Say you’ve got a huge citrus tree and want to can some of it without using a lot of sugar. The nice thing about citrus is that it’s so acidic you can water bath can it in its own juice, in just water or in a light sugar syrup. In our Master Food Preserver class we did a taste test of tangerine sections canned in a variety of liquids:
- very light syrup (1/2 cup sugar per quart)
- light syrup (1 cup sugar per quart)
- medium syrup (1 3/4 cup sugar per quart)
- heavy syrup (2 3/4 cups sugar per quart)
- very heavy syrup (4 cups sugar per quart)
- syrup with honey (one part sugar to one part honey in any of the ratios above)
The citrus preserved in just water was edible but not particularly good nor was it aesthetically pleasing. As much as I try to avoid sugar it does help the fruit hold its shape. The best formula for canning citrus in terms of flavor and aesthetics was, in my opinion, either the very light or light syrups. I was not fond of the honey/sugar syrup as the honey tended to overwhelm the flavor of the fruit.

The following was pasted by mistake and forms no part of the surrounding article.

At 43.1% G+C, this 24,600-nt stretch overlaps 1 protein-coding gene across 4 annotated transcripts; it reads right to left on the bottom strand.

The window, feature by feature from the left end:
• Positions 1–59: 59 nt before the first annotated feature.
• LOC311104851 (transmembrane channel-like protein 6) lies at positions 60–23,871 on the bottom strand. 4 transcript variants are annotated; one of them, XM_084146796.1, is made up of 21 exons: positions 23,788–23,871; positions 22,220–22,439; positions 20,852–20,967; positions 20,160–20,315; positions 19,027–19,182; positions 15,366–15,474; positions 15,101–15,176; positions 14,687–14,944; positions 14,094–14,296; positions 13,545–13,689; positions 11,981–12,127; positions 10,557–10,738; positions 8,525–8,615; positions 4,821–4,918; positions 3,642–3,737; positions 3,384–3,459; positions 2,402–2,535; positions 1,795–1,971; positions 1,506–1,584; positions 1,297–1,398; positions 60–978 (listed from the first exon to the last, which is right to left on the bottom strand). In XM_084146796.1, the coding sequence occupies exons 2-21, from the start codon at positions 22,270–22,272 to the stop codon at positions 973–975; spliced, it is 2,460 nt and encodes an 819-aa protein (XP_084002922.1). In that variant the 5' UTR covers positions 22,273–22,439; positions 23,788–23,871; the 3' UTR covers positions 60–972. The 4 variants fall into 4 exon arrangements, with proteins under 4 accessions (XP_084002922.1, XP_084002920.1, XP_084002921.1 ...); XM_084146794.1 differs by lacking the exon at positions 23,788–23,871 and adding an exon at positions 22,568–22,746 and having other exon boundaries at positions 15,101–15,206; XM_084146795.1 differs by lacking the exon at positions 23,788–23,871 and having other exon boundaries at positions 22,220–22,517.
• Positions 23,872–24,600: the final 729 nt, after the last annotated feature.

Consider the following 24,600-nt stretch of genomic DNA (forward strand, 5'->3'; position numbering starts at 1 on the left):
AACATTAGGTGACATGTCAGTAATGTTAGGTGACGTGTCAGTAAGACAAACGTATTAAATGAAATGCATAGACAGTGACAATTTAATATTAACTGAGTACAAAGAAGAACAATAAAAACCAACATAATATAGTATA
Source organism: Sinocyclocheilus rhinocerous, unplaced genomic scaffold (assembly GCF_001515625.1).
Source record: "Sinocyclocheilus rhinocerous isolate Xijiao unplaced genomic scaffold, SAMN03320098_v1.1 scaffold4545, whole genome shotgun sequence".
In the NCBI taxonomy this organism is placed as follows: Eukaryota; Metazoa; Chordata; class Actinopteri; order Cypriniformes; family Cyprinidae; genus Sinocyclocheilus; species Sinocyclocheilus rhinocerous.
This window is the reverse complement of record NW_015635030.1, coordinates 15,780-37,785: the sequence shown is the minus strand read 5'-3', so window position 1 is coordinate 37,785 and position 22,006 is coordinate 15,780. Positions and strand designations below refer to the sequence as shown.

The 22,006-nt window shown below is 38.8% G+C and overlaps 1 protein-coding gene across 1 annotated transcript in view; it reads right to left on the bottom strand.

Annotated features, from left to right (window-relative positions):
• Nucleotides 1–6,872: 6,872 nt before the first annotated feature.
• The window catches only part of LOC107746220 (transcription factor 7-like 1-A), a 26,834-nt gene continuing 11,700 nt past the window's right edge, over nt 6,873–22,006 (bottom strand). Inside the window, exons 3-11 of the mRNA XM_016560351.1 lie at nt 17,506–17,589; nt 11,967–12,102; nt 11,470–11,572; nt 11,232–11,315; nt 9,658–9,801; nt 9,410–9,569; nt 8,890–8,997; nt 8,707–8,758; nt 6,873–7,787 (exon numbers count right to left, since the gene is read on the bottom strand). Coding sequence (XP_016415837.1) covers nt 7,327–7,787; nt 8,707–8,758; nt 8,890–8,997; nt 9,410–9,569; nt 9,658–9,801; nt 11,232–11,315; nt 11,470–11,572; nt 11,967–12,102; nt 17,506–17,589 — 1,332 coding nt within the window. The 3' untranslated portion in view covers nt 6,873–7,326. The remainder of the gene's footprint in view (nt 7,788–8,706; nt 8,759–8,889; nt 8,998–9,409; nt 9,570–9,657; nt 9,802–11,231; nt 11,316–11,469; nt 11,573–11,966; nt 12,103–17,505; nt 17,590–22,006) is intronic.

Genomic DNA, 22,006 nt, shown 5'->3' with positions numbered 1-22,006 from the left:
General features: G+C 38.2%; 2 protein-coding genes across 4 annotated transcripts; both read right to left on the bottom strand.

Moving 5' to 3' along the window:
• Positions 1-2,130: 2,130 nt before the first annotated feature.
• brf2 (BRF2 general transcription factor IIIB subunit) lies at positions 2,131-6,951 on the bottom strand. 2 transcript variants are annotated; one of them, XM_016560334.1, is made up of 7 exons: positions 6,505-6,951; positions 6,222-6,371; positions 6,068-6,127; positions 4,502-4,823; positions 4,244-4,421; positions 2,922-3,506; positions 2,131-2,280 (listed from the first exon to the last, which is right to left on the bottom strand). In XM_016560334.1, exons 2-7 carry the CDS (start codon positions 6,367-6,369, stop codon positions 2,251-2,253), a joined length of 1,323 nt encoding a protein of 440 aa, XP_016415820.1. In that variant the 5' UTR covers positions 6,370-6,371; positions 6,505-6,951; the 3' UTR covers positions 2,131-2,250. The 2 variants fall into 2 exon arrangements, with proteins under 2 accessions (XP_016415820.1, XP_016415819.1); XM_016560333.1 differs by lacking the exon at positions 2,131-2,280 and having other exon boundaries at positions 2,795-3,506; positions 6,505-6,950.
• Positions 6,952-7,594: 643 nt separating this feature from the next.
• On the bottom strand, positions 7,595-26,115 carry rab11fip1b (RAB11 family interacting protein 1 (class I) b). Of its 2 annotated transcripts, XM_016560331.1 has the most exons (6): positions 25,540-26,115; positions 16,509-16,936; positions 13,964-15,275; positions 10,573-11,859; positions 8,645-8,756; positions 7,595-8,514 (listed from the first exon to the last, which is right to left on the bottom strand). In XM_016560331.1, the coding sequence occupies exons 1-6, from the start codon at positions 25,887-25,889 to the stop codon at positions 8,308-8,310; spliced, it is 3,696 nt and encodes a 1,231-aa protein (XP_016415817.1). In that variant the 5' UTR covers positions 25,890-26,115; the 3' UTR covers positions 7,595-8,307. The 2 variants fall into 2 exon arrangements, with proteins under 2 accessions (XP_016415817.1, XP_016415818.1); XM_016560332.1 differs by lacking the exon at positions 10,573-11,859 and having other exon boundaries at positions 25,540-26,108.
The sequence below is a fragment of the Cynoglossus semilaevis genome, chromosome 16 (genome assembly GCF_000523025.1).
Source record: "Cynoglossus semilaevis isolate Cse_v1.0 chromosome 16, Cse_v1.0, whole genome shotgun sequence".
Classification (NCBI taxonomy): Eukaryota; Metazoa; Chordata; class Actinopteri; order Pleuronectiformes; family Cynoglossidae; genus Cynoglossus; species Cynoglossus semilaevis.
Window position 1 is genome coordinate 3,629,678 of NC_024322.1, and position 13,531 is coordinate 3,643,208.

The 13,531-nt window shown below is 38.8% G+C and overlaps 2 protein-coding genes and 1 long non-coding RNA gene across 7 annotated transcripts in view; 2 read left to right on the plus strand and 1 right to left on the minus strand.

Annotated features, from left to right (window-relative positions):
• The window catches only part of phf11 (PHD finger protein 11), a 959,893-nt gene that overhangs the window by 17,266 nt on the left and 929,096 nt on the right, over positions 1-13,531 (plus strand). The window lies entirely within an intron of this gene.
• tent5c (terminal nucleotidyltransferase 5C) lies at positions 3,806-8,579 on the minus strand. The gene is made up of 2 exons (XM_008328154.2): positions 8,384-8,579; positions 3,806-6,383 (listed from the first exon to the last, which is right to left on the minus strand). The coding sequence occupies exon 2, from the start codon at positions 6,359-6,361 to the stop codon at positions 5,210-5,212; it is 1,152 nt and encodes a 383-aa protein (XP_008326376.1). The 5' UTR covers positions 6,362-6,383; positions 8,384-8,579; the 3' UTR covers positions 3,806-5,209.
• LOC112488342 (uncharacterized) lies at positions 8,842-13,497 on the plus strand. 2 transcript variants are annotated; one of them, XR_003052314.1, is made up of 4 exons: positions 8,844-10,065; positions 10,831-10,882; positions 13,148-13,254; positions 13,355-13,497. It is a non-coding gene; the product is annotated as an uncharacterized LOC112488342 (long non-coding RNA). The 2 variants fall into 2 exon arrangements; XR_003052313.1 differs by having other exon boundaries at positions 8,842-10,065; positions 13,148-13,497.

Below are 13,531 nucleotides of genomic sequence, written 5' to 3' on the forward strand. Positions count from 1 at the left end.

A home grapefruit canning experiment I tried at home went horribly wrong, but I’ll blog about that in another post. Let’s just say that if I had a big citrus tree I’d consider canning some of the harvest using a very light sugar syrup. It’s a decent way to get a shelf stable product with a lot less sugar than, say a marmalade or jelly. Another sugar-free alternative would be to dehydrate the fruit.
Directions for canning all kinds of fruit in syrup can be found on page 2-5 of the USDA’s Complete Guide to Home Canning which you can download for free here.